d. Sub-standard living conditions. broken down houseIf you wouldn’t want to live in it, your pastor’s family doesn’t either. Insisting your pastor live in a house with a leaking roof, broken appliances, mold, little to no insulation and vermin infestations is a hardship that only makes his work more difficult and to his family, can even be dangerous. This is not the norm but still, it happens more than people think.
e. Preparing long term. Many pastors, although thankful for shelter and a comfortable house can become frustrated in their inability to be able to build equity in a home. As they get older, this need becomes more and more apparent. With few retirement options, expensive health insurance and no equity, preparing for the golden years can be a dark shadow that looms over the pastor’s head.
A good alternative? Instead of parsonages, some churches offer a ‘housing allowance’.

So going back to the original ‘expectation’, a pastor should be available and is usually happy to do so, but don’t abuse the privilege. The wife often takes the brunt of the criticism when it comes to the home, whether living in a parsonage or not. They hear complaints about the way they spend their income, what cars they drive, how much they eat out, what gifts they buy on holidays…they are essentially living in a fishbowl. Grant them the courtesy of respecting their family time as much as possible. After all, their children are a ministry too. (A thought that’s very important to remember from the pastor’s kids’ point of view.)

  1. Being compared to other pastor’s wives.

fishbowlNothing makes a person feel more unloved, devalued and vulnerable than being compared to someone else. This includes comparing pastor’s wives to each other. Oddly enough, some members are crass enough to vocally voice their disappointment or comparisons to the pastor’s wife herself.

A poll was recently conducted asking people to list what they expect for their pastor’s wife. Most gave the typical answers—godly women, loving, etc.,— however, some members went a step farther, insisting their pastor’s wife be friendly, outgoing and give selflessly to the church

As I was scanning the poll results, I noticed one common phrase in each response. “What I want from my pastor’s wife is…” “I just want…” “I want…” Isn’t this really the problem? We have an expectation of what a pastor’s wife should be, how they should dress and how they interact with people. It’s about ‘what I want’ from my pastor’s wife. But it’s not up to you, me or anyone in the church: your pastor’s wife is only responsible to God to live the life he gave her, with her unique talents, gifts, family, personality and flaws. Just once, I’d like to hear someone say, “It doesn’t really matter what I want from my pastor’s wife. She only needs to focus on being who God created her to be.” Those they claim they want their pastor’s wife to ‘be a certain way’ are inadvertently stating that God can only use one type of personality in ministry…and this simply isn’t true.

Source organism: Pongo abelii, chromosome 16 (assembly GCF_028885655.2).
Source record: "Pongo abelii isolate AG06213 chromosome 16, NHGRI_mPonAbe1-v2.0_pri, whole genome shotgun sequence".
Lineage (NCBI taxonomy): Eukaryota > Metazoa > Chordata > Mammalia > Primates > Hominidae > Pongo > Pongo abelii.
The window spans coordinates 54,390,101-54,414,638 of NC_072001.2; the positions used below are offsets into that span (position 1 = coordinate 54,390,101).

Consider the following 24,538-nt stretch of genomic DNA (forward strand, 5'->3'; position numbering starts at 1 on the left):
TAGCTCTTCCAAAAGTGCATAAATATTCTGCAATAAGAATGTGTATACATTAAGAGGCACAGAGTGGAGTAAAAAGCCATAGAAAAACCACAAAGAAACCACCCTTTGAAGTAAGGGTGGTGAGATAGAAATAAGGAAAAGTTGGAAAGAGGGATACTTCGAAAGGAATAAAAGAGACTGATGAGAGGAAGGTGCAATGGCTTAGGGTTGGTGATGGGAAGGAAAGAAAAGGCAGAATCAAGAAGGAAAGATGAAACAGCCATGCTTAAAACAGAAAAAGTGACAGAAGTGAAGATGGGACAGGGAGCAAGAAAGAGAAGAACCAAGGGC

Living in Grace

Along the same lines of interesting polls and statistics, do you know what the number one struggle expressed by pastor’s wives is? Loneliness. Their husband is often called away. They struggle to work full time and keep things running smoothly at home. They feel they are judged if they build close friendships with one or two women in the church so they distance themselves to keep the peace. They know the messy bits of life that go on behind the scenes in a church but can’t say a word. This isn’t always the case but it is a very real struggle for many.

What to do? Pray for her. Love her. Thoughtful gestures and kindness can speak deeply to her heart. Extend grace. Have a sense of humor. Remember she’s not perfect. She struggles in her walk with God just like you. She will mess up from time to time. But then again, so will you. Aren’t you thankful for grace? grace

If you don’t want to live in it, your pastor’s family doesn’t either.

If you can’t live on it, your pastor’s family can’t either.

If you don’t like criticism, your pastor’s family doesn’t either.

If your kids don’t always behave, your pastor’s kids don’t always either.

If you get depressed sometimes, your pastor and his wife do too.

If you want to be loved unconditionally, your pastor’s family does too.